Shortly after noon we emerged onto a newly paved asphalt road. There was quite a bit of traffic on it, but the drivers were very courteous and pulled way over as they passed us.
A few kilometers down the road we were delighted to find the Summerland General Store. It was open, and a lovely Australian lady provided us with ice cream and iced tea. As we sat and enjoyed it at a picnic table in the parking lot we watched a Chipping Sparrow flying in and out of the eaves on the store's porch, and admired a large collection of metal artwork, including some very creative and cool ironwork birds.
As we continued down the road a man stopped his car to ask if were walking the Trans Canada Trail. He look a few minutes to explain the roads we needed to follow to get to the next trail head, wished us well, and continued on his way. He seemed to know the area well, and said he walked the trail often, but later events led us to wonder whether he might have been enjoying a different section trail than the one he directed us to.
We followed the road for a few kilometers, crossing a bridge, then continuing along a hilly, winding road lined with cottages and tall trees. Eventually the pavement ended and we found ourselves on a gravel road, still passing lovely looking cottages. The road became more and more rutted and steep, and still we continued on. A man in a truck, who had passed us several times by this point, stopped to ask what we were doing, and wished us well.
Finally we arrived at the trailhead for the Jevins and Silver Lake Conservation Reserve and Recreation Trail. About 200 m in from the trailhead the path crossed between two beaver ponds in a narrow band of marshy grass. There was a locked gate stretching all the way across the "trail", its posts in the water on each side. Getting around the gate with the cart without getting entirely soaked was our first challenge. It turned out to be the easy part of this trail.
On the far side of the ponds the trail was truly beautiful, bringing to mind the iconic images of Muskoka. We seemed to be following an old logging road that was covered in thick green moss and light grey lichen. We passed gorgeous lakes and walked among oaks and pines. Pine needles coated the trail, and a slight breeze rustled the canopy overhead. In one of the lakes we passed, we spotted a beautiful brown duck paddling around.
As we continued, the trail started to become more grown in. At first it was mostly just covered in knee high ferns, with a few fallen trees occasionally across it. The track was wide enough where we could recognize it, even where it wasn't well marked.
However, as we climbed and descended, the trail began to disappear. It became clear we were following a snowmobile track, which is probably groomed and more obvious in winter, but which became almost impassable for us. We began wading through chest high raspberry bushes, wild roses, and incredibly sharp grasses. Any exposed skin was soon crisscrossed with cuts and our clothes were constantly caught in thorns as we trekked through. Trail markers were by this point few and far between, and those we saw were mostly on the backs of trees, intended for people travelling in the opposite direction.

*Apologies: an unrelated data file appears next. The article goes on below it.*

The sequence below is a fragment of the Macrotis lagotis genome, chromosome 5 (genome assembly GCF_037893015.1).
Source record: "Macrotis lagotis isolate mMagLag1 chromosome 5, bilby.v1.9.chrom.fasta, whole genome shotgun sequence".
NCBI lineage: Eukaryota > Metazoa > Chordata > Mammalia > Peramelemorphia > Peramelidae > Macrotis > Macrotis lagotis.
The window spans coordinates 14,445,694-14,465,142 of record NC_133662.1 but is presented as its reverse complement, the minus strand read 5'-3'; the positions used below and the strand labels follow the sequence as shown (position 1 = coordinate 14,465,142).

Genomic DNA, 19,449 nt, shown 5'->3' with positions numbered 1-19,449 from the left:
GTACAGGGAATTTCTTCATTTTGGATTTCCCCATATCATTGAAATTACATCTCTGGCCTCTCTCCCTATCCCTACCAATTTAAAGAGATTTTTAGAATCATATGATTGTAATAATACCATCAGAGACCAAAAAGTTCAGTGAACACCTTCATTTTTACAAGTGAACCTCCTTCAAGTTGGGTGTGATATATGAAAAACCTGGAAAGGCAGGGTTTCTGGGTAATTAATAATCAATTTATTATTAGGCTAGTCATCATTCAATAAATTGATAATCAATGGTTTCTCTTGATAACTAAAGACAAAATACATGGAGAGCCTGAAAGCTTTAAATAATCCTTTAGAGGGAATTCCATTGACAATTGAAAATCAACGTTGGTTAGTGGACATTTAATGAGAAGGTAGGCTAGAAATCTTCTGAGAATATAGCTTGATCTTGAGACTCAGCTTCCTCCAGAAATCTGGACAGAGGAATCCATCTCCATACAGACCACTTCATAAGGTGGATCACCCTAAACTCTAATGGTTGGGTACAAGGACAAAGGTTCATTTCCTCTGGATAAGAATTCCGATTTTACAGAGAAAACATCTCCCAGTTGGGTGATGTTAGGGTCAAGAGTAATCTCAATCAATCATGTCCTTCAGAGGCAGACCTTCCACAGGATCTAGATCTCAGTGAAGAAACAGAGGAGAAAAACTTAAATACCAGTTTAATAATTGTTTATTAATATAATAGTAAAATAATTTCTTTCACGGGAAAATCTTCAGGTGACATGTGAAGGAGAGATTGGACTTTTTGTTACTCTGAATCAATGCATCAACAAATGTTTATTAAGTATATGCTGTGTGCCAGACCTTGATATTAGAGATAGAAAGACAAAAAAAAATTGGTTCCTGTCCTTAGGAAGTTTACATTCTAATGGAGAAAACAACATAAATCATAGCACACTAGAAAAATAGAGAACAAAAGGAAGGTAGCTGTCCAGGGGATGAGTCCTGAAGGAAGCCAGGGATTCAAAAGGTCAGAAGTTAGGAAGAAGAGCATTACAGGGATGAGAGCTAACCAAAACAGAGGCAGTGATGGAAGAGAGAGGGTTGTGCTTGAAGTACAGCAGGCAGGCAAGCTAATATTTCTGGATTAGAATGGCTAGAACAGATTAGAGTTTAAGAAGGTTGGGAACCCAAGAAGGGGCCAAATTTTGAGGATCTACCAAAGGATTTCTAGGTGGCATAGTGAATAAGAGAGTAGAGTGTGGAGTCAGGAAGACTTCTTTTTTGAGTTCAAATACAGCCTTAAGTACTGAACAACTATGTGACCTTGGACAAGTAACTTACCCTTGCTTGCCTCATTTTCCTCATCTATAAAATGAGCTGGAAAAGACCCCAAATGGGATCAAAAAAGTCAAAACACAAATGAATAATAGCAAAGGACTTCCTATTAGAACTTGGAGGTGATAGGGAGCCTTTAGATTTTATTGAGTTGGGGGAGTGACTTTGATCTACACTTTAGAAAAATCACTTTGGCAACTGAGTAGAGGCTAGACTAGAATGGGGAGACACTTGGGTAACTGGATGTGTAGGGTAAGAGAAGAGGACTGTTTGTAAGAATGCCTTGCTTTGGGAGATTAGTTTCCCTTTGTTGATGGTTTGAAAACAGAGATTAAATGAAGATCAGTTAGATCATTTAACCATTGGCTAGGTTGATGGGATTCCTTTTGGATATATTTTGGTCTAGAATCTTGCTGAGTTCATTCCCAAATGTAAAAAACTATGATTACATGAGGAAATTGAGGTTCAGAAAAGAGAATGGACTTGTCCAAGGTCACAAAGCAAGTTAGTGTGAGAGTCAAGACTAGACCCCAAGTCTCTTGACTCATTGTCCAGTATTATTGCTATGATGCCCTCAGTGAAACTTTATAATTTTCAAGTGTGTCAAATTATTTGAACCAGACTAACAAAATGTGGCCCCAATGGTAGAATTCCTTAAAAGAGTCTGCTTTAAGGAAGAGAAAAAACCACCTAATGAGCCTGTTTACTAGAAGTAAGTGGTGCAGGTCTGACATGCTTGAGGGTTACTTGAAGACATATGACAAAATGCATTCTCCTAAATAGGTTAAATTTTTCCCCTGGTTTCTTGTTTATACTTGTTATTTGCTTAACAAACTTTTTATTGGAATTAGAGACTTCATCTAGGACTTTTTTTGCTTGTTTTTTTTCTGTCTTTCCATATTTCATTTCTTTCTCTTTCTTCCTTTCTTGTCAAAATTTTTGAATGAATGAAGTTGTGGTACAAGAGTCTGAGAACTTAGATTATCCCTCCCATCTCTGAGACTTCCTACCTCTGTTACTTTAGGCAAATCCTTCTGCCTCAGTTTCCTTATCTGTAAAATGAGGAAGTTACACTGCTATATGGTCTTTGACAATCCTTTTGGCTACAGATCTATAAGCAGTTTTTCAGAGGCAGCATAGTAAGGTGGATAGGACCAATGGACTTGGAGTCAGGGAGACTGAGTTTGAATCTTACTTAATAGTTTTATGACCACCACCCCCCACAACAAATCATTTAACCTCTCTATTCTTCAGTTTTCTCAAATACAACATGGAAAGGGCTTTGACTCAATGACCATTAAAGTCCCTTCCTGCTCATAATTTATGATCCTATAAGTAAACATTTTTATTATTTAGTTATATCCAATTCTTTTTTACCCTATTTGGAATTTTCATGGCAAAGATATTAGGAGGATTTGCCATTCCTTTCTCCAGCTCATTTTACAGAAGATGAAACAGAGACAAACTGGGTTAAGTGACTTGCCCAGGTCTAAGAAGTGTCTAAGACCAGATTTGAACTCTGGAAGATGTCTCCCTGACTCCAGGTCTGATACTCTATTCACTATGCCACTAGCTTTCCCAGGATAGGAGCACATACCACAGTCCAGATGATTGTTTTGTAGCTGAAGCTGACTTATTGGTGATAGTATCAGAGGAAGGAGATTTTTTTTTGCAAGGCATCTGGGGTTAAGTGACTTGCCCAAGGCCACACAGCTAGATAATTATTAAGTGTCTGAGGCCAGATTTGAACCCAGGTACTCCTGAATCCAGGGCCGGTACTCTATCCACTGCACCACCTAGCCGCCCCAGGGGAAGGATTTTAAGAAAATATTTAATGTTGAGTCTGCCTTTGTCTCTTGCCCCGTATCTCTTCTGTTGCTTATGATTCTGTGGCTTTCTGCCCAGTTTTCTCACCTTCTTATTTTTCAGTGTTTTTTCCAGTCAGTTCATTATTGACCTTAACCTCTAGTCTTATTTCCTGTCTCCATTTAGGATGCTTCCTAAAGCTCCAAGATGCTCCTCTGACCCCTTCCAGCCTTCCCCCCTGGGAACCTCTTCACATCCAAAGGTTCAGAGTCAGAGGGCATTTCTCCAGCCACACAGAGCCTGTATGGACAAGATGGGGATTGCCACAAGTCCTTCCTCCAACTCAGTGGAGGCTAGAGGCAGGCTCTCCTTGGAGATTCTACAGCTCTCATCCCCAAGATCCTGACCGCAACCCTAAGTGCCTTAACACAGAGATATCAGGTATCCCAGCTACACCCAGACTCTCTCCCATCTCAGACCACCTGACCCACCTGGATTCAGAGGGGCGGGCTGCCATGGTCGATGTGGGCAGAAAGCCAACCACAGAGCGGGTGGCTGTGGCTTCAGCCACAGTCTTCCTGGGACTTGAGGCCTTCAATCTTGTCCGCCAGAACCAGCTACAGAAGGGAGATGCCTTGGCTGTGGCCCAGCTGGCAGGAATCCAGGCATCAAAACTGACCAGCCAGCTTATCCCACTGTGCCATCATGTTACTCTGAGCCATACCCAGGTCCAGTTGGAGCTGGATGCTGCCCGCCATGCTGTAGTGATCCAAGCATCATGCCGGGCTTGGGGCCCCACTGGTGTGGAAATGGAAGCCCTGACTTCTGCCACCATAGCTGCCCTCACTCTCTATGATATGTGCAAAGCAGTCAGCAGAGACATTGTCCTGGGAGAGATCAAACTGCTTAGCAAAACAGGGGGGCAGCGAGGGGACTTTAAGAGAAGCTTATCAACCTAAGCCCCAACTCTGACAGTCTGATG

The most challenging section came when we had to cross a 'lake.' This turned out to be a meadow of incredibly sharp, shoulder high grass and shin deep mud with no markers or visible trail at all. There was a vague suggestion of tracks from an ATV that went through at some point in the past. Sean led us down those tracks, out into the meadow and back. We couldn't see where we were placing our feet, and at some points the water and very smelly mud was deep. It was a real struggle to get through this section of the trail with the cart. All I can politely say is that that mess did not qualify as a trail under any definition of trail I've ever read - making this perhaps the most difficult section of the Great Trail (including the East Coast Trail, and Fundy Footpath) that we have yet been on.
After crossing the 'lake' and ascending another hill we'd had enough. We decided to find a spot to camp. It turned out to be another few kilometers of climbing up and down though raspberries and grasses, still amidst our swarm of ever hungry deer flies, before we found a lake with water and a place to stop at 8 pm. Our best guess is that we are 2 km south of Doe Lake and the roadway into Gravenhurst,
As I write these sentences midnight has come and gone. We watched a gorgeous sunset on the little lake we are camped beside. We listened to the beeping of a Common Nighthawk and a Whip-poor-will vigorously repeating its own name behind us. We can hear frogs in the pond, and something making enormous splashes periodically in the still water - either large fish or a beaver slapping its tail. Something keeps trying to chew our food bags - probably a red squirrel. Our wet clothes hang above us in the tent and we are both exhausted. The stars are very bright in the sky, and the night air is cool and fresh. Today was tough, and left us sore, cut and eaten, but it is absolutely amazing to be out here right now!
As our licence plates used to stay 'Ontario yours to discover', and so we are looking forward to pushing on tomorrow!